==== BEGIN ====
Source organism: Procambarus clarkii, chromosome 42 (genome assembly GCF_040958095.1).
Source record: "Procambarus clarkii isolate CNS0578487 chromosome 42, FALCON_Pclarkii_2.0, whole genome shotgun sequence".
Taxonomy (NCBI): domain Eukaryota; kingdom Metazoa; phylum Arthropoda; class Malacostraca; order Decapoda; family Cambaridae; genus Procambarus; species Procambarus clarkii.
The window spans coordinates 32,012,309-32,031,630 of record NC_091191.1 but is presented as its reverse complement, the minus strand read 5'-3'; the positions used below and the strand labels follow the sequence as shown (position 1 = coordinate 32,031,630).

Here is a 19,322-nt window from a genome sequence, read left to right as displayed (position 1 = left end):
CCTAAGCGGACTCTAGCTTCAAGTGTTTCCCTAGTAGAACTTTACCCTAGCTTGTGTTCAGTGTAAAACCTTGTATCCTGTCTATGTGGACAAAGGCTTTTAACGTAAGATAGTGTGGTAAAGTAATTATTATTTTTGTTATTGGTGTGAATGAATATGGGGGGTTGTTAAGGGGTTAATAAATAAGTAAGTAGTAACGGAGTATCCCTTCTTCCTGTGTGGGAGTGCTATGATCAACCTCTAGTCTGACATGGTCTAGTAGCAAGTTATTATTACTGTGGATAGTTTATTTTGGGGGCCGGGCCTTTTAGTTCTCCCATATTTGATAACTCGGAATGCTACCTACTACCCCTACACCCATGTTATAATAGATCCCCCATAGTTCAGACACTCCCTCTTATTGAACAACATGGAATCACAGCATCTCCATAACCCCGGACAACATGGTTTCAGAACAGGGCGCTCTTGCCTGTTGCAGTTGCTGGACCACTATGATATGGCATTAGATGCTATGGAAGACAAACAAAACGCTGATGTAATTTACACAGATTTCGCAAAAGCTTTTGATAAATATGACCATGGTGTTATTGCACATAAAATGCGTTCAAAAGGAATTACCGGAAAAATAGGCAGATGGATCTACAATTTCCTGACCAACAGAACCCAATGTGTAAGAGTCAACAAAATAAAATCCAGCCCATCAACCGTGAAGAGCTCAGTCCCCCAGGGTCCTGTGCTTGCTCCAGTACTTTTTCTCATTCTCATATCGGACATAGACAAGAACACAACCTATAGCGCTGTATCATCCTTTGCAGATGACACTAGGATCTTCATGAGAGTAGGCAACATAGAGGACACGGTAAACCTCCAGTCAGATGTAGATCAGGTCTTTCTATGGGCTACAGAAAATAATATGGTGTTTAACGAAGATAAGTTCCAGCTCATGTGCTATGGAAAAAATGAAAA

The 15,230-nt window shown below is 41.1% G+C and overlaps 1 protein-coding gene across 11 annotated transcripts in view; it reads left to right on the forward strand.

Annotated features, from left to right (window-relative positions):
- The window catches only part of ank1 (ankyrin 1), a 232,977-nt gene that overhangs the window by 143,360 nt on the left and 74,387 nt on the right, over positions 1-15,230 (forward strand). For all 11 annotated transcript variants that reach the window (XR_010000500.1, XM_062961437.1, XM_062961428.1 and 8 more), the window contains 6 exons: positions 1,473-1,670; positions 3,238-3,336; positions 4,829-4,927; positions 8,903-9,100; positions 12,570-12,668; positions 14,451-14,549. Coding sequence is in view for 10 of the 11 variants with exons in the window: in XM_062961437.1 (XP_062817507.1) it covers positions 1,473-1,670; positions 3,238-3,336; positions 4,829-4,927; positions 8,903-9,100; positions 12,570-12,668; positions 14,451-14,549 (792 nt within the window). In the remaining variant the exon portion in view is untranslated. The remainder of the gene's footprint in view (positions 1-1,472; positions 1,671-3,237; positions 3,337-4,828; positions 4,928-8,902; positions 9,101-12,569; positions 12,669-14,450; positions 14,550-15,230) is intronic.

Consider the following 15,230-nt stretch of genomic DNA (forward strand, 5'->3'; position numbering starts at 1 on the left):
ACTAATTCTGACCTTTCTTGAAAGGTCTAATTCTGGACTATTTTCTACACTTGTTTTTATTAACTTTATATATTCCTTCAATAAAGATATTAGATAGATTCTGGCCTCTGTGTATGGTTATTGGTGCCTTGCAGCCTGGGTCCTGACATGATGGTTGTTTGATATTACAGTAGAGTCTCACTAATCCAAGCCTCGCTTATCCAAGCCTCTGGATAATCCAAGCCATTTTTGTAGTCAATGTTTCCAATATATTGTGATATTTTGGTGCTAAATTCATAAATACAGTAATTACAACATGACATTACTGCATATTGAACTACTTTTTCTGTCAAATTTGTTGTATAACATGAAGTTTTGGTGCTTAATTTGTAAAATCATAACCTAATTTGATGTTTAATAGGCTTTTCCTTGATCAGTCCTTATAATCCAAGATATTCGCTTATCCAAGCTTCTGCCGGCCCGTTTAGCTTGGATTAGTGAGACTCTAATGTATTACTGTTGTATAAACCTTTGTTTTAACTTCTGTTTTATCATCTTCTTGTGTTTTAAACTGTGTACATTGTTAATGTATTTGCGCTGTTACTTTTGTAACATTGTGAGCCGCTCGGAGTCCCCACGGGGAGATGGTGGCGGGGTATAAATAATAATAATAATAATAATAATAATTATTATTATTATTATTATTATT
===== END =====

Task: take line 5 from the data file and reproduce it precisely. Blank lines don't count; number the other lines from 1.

Here is a 19,322-nt window from a genome sequence, read left to right as displayed (position 1 = left end):